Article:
Critical Play: Everybody’s Gone to the Rapture

Everybody’s Gone to the Rapture is an eerie, first-person mystery/adventure art video game developed by The Chinese Room and SCE Santa Monica Studio and published by Sony in 2015.

Everybody’s Gone to the Rapture centers around exploring a small English town after the end of the world. The objective of the game is then to piece together the story of what lead to everyone’s death/disappearance.

Gameplay & Controls

Gameplay consists of exploring the abandoned town, interacting with what remains to extract bits and pieces of the greater story of what happened. Since the story is focused entirely on story, controls are limited only to basic, four-direction movement and an interact control.

A majority of information comes from glowing orbs of light which can be followed around and interacted with to experience cutscene-like replays of what characters were doing and saying in the days before the rapture. Supplemental information can be gathered by interacting with other objects like radios and phones.

Target Audience

The target audience for Everybody’s Gone to the Rapture is likely 12+ considering the maturity of some of the content. Although no actual death or direct scares are witnessed, the dialogue and leftover items allude to things not totally appropriate for younger people.

Types of Fun

Since Everybody’s Gone to the Rapture is a relatively straightforward game in its design, it mostly focuses on only one type of fun: Discovery.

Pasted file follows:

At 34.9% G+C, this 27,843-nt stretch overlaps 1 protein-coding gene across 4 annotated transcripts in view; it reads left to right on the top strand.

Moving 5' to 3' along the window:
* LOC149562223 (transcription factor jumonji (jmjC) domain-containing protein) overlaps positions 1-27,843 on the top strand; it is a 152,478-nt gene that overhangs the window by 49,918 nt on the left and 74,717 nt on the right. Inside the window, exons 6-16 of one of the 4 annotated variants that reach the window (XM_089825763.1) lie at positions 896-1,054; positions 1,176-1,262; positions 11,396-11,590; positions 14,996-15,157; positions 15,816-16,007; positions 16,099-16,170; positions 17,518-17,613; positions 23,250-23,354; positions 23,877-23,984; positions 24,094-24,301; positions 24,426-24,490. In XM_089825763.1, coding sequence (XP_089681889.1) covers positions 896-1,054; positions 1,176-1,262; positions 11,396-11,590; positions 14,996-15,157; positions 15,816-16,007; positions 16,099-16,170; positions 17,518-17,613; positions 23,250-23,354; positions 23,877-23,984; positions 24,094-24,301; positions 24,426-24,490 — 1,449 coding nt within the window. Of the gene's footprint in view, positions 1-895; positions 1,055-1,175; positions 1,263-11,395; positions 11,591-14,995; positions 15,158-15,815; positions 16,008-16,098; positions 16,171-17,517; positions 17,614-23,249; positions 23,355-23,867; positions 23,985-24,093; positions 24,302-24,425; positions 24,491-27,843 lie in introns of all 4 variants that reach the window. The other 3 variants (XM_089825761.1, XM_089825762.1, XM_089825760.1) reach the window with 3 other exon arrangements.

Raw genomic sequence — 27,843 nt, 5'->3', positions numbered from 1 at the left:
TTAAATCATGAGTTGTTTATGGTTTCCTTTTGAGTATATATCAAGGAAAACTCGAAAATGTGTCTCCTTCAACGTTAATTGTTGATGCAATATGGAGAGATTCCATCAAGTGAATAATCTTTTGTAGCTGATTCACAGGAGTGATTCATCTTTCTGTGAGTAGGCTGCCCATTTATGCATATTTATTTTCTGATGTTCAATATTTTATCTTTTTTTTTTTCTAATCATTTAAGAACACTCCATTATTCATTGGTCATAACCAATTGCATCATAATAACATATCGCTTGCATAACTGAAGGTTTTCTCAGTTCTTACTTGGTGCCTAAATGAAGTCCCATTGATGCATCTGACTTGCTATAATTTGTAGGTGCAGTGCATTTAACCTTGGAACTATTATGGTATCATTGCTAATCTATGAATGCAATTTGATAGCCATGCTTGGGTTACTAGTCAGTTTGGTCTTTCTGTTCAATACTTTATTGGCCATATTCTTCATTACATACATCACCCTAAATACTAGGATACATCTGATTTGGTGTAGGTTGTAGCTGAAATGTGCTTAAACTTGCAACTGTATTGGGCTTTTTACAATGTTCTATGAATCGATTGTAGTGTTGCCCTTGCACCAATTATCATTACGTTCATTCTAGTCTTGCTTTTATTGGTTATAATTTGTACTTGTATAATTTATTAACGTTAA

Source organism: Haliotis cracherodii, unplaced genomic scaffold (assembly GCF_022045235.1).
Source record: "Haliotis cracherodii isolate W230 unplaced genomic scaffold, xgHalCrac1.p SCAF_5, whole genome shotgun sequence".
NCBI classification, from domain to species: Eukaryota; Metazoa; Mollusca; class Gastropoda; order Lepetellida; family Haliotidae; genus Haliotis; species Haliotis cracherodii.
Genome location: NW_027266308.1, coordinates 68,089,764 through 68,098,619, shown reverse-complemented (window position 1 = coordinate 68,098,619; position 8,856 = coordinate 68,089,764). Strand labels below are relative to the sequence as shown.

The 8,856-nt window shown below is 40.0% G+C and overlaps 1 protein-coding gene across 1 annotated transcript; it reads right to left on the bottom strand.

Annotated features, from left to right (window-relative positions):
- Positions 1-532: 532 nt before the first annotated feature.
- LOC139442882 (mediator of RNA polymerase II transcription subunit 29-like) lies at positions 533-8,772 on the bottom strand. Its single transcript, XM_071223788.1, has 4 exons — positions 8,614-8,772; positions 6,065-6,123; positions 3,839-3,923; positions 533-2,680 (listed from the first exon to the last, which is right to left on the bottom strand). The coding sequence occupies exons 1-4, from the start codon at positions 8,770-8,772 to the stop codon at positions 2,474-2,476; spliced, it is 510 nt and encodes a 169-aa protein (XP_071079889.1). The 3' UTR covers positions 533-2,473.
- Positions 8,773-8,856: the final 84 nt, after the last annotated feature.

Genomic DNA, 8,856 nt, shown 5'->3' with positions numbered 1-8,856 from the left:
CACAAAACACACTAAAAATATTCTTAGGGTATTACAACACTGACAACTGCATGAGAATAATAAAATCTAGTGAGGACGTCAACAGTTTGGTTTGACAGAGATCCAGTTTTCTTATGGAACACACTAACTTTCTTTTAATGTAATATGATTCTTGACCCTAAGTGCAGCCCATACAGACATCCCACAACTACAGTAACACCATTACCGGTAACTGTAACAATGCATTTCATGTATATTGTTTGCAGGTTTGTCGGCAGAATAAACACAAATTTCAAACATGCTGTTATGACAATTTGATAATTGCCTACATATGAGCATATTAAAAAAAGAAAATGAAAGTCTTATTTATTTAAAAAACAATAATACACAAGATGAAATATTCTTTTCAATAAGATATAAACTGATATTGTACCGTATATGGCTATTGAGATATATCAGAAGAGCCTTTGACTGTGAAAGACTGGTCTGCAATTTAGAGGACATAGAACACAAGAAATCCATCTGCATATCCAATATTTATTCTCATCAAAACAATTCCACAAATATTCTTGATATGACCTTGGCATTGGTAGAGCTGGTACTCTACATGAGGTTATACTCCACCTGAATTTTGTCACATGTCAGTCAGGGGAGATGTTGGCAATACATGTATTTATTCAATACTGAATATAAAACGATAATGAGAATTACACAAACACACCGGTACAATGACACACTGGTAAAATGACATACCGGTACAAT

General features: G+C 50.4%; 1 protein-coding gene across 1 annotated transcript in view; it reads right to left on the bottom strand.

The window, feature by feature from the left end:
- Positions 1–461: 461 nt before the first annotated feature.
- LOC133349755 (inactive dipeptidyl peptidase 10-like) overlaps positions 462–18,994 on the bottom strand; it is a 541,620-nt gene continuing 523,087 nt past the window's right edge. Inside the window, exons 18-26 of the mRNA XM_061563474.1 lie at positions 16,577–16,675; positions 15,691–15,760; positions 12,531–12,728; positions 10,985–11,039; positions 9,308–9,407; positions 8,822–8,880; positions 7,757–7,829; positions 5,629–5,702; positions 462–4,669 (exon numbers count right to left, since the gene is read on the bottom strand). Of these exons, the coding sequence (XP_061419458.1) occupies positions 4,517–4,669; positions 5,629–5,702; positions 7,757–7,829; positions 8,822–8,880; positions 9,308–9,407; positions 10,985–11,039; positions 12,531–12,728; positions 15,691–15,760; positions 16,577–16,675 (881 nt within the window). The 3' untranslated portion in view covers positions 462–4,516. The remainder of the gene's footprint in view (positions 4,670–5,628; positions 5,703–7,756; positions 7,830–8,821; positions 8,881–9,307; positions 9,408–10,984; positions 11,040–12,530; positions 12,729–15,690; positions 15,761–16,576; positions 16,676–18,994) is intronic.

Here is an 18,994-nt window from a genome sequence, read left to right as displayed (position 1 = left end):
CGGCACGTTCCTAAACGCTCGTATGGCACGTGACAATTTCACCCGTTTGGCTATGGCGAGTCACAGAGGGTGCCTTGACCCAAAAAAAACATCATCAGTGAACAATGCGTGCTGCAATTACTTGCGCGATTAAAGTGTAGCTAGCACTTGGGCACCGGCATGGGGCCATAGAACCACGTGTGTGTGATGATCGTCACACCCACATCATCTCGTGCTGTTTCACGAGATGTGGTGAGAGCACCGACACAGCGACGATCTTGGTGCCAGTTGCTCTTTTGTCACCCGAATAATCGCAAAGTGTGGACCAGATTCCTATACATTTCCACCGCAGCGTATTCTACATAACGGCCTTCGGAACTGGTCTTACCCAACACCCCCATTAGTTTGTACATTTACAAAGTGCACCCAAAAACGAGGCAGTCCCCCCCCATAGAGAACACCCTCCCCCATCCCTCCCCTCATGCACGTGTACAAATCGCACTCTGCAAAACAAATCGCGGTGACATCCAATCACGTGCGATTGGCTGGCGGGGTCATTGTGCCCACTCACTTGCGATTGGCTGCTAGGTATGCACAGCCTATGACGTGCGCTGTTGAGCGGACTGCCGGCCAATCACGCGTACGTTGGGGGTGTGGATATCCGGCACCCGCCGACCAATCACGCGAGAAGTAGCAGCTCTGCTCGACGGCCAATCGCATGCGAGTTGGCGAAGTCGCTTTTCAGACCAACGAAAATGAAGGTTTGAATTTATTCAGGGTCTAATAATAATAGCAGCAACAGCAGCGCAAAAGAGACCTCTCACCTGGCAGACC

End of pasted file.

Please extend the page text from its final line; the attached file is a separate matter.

Discovery — With there being lots and lots of story bits to pick up across the entire map on top of the actual physical walking around and exploring, Everybody’s Gone to the Rapture is whole-heartedly dedicated to this type of fun and delivers on it expertly. Every area I explored added more and more layers to the story and its overall eerie/unsettling-ness.

Although I would say it pushed this type of fun near its full potential, there is a clear lacking to the game that comes from it not really focusing on any way to enjoy other than exploration. One thing I would definitely have liked to see would be the incorporation of challenges/puzzles that made it non-trivial to move from place to place perhaps.

How Narrative is Woven into the Mystery

Much like how the swimming simulator Abzû is fully committed to its mission of “it’s not about the destination, it’s about the journey,” I would say Everybody’s Gone to the Rapture is committed to the same but, instead of there being an ocean of sea life and caves to explore, the journey is through the story points of what occurred before the end of the world.

Everything in this game is layered with narrative. From the start, the ambient radio noises, the signs, the maps, the abandoned cars and the like all emanate story. It’s clear from the beginning that something bad has happened and with the very first radio transmission you hear, it’s clear that there’s a mystery to be solved. From there, by letting you roam and interact with the remains of the town, the game begets an engaging, mystery-solving gameplay experience.



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